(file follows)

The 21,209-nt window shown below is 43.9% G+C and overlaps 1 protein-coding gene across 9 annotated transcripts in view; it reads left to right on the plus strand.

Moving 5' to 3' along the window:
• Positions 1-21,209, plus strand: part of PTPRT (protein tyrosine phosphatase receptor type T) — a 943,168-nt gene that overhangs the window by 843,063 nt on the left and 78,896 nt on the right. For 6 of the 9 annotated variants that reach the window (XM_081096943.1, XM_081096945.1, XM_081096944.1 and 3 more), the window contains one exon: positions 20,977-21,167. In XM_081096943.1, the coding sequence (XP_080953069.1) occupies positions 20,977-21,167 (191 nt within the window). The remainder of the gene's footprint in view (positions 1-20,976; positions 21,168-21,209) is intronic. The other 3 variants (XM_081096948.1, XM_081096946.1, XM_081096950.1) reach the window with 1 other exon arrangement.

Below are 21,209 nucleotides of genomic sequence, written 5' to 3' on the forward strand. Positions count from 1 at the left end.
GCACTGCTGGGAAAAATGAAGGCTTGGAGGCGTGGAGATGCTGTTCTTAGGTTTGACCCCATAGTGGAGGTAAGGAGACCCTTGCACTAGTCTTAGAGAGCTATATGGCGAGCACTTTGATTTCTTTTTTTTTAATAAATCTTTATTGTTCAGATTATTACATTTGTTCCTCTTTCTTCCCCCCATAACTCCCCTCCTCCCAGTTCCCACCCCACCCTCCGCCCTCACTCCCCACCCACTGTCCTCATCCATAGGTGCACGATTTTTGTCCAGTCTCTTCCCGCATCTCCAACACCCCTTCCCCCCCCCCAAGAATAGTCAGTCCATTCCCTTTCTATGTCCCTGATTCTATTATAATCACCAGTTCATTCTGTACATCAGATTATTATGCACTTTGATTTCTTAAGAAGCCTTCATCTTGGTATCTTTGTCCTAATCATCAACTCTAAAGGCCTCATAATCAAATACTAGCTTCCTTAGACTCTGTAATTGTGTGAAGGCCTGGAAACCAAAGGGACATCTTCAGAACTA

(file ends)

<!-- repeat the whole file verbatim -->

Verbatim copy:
The 21,209-nt window shown below is 43.9% G+C and overlaps 1 protein-coding gene across 9 annotated transcripts in view; it reads left to right on the plus strand.

Moving 5' to 3' along the window:
• Positions 1-21,209, plus strand: part of PTPRT (protein tyrosine phosphatase receptor type T) — a 943,168-nt gene that overhangs the window by 843,063 nt on the left and 78,896 nt on the right. For 6 of the 9 annotated variants that reach the window (XM_081096943.1, XM_081096945.1, XM_081096944.1 and 3 more), the window contains one exon: positions 20,977-21,167. In XM_081096943.1, the coding sequence (XP_080953069.1) occupies positions 20,977-21,167 (191 nt within the window). The remainder of the gene's footprint in view (positions 1-20,976; positions 21,168-21,209) is intronic. The other 3 variants (XM_081096948.1, XM_081096946.1, XM_081096950.1) reach the window with 1 other exon arrangement.

Below are 21,209 nucleotides of genomic sequence, written 5' to 3' on the forward strand. Positions count from 1 at the left end.
GCACTGCTGGGAAAAATGAAGGCTTGGAGGCGTGGAGATGCTGTTCTTAGGTTTGACCCCATAGTGGAGGTAAGGAGACCCTTGCACTAGTCTTAGAGAGCTATATGGCGAGCACTTTGATTTCTTTTTTTTTAATAAATCTTTATTGTTCAGATTATTACATTTGTTCCTCTTTCTTCCCCCCATAACTCCCCTCCTCCCAGTTCCCACCCCACCCTCCGCCCTCACTCCCCACCCACTGTCCTCATCCATAGGTGCACGATTTTTGTCCAGTCTCTTCCCGCATCTCCAACACCCCTTCCCCCCCCCCAAGAATAGTCAGTCCATTCCCTTTCTATGTCCCTGATTCTATTATAATCACCAGTTCATTCTGTACATCAGATTATTATGCACTTTGATTTCTTAAGAAGCCTTCATCTTGGTATCTTTGTCCTAATCATCAACTCTAAAGGCCTCATAATCAAATACTAGCTTCCTTAGACTCTGTAATTGTGTGAAGGCCTGGAAACCAAAGGGACATCTTCAGAACTA